It’s a Mystery!

It’s a Mystery!

Julie Anderson heads to the Bread and Roses Theatre, Clapham, to see Tim Benzie’s one man show.

Stand-up comedian and award-winning playwright, Tim Benzie shares his love of cosy crime, from his childhood favourites such as Scooby Doo and Nancy Drew through to Agatha Christie’s entire oeuvre and other giants of the Golden Age of crime fiction, such as Dorothy L Sayers and GK Chesterton. He acknowledges its proclivities – these books represent the culture of the day, a largely white, educated and monied culture, in which the only non-whites are servants or villains; though he cites Edward Fisher (The Conjure Man Dies, 1932) and Walter Mosely as examples of excellent writers of Black detective fiction.

Benzie’s show is framed by a murder mystery which the audience is invited to solve and which provides a way into the conventions of the genre; a small cast of suspects (audience members), a country house (we are in the drawing room) and a contrived method of dispatch. The final, clinching clue which points us towards the killer is only vouchsafed towards the end of the show, which is, to an extent, a small cheat, but the framing device isn’t a serious puzzle, it’s really a chance for some audience participation and it enables Benzie to consider the different elements of the genre.

The setting is usually an enclosed world; a small village ─ ‘Mayhem Parva’, as coined by Colin Watson in Snobbery with Violence ─ a train, a boat or a monastery. Not for the young Benzie the rain-flecked mean streets of LA with Sam Spade or Phillip Marlowe, no, he wanted amateur sleuths, an elderly spinster, a Belgian refugee, a padre or an aristocrat. A Spode tea set and natural poison, not a shot of whisky and a cosh.

Benzie is amusing when talking about the ‘rules’ of writing detective fiction, like those set out by S.S. Van Dine, who insisted that the writer must play fair with the reader and give her or him every chance to solve the murder, providing ‘dog in the nighttime’ type clues. He also cites the Ten Commandments of Rev Robert Knox, who precluded supernatural interventions, twins, a superfluity of secret passages and Chinamen. The last is interesting, as Benzie points out; it was Knox’s attempt to steer the detective novel away from the ‘yellow menace’ type of villain, the racist trope so popular in the 1920s. As a Clapham aside, Saxe Rohmer (Arthur Ward) creator of Fu Manchu, met his future wife in the area, and set some of his stories here (the surgery of Dr Petrie, the hero’s sidekick, is believed to have been on Clapham South Side).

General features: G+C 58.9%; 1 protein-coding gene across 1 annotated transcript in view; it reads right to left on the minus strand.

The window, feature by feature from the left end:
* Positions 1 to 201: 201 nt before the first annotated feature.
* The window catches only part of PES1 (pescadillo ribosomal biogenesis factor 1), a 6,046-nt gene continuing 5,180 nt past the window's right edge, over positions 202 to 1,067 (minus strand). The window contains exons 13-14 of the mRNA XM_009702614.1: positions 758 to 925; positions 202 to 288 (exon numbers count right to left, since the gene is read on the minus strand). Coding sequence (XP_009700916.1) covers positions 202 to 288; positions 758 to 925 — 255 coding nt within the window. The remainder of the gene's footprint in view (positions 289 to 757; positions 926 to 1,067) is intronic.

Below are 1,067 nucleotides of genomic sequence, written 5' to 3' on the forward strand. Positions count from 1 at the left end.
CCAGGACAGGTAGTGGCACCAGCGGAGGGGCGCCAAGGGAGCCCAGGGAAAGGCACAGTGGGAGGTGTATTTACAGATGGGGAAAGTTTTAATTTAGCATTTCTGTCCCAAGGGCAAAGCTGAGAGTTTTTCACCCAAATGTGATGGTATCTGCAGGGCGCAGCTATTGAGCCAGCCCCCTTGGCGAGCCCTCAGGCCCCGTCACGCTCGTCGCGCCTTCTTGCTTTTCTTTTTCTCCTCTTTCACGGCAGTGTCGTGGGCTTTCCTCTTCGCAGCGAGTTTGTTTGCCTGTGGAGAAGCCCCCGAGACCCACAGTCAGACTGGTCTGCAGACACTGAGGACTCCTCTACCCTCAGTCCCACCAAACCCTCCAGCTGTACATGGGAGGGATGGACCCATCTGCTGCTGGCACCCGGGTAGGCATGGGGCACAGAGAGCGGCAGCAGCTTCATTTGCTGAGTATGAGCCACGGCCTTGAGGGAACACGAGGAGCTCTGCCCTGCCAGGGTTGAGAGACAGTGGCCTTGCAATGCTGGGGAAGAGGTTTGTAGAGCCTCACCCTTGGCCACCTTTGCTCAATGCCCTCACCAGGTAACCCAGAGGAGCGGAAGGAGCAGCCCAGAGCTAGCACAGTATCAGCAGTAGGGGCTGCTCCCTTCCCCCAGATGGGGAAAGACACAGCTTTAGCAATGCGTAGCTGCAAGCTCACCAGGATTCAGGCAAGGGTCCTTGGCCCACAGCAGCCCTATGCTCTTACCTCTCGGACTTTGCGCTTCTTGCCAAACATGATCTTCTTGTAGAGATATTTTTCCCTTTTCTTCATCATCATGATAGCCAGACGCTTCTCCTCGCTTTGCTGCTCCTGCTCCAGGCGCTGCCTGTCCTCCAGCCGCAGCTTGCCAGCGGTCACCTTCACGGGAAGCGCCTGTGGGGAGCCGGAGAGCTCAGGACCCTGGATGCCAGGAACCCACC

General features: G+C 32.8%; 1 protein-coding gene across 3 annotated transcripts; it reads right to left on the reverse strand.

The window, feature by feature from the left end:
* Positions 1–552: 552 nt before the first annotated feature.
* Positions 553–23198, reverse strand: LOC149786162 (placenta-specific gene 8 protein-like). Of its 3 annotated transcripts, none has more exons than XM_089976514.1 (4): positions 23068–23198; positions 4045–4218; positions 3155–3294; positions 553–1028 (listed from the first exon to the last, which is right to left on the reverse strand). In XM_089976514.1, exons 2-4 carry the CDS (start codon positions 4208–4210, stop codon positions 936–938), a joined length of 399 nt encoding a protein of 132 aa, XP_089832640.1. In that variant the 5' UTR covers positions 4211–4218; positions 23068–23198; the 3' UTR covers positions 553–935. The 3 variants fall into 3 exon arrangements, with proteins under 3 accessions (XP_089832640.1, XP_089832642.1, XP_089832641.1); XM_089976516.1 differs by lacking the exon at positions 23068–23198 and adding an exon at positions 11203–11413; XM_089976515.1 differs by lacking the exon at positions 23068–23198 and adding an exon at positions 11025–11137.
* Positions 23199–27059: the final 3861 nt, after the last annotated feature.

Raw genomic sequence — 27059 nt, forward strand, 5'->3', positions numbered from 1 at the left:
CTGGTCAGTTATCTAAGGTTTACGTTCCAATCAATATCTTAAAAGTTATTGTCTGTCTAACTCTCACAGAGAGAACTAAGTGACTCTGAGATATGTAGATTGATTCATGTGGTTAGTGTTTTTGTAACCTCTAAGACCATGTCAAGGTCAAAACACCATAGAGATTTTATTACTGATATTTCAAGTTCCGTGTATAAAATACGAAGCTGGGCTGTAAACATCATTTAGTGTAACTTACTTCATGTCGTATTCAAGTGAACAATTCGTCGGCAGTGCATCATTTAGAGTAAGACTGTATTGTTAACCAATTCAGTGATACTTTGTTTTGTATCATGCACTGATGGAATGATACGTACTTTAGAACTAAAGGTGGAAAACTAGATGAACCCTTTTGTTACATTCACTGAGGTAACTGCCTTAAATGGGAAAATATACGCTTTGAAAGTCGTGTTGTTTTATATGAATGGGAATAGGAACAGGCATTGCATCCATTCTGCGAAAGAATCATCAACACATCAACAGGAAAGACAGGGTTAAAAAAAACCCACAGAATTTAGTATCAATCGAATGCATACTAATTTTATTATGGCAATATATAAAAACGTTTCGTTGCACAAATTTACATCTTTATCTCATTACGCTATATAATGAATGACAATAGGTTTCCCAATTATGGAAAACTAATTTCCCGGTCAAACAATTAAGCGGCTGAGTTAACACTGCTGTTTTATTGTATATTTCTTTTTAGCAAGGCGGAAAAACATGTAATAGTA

Rules are, of course, meant to be broken and Benzie shows how Christie, in particular, chose to disregard them and how her ‘whodunnits’ encompassed everything from ‘the narrator did it’ to ‘they all did it’. Indeed, as Benzie points out, the story considered to be the first ever ‘detective’ fiction – Poe’s The Murders in the Rue Morgue – ignores the rules completely, given who did it.

We are taken through different aspects of the detective novel, setting, the corpse, evidence, suspects, motive, the logical cogitations of the detective and, finally, the revelation of the identity of the killer. We had much fun with the Cluedo board game and Benzie assumes the personalities of various sleuths, most commonly Miss Marple and Jessica Fletcher, though he first appears on stage with deer stalker and inverness cape (note; in the novels, Holmes wears an ulster coat, it was Basil Rathbone who first wore the caped coat). The costume changes are fun, but, on a stultifyingly warm night, they proved cumbersome and will, I’m sure, slim down and get slicker.

Benzie is most interesting and affecting, in my view, when exploring the enduring popularity of detective stories and why we love them so much, drawing on his own experience of feeling like an outsider, being gay in 1970s Brisbane. I would have liked more of this, given the innate urge we all have to define our existence and the way we use stories to help us do that. The ‘cosy’ detective story is the perfect vehicle to provide reassurance and justice in an imperfect world. We also love puzzles.

‘It’s a Mystery!’ is an entertaining and funny journey through the byways of cosy crime fiction and its TV and film adaptations. At 70 minutes it seldom falters and Benzie is a funny and engaging host. Directed by Sarah Chew, the show runs until 6 July at Bread and Roses.

  • Julie Anderson is a crime fiction writer. Her latest book ‘The Midnight Man’ is set in Clapham in 1946, published by Hobeck Books. It is the first in the Clapham Trilogy.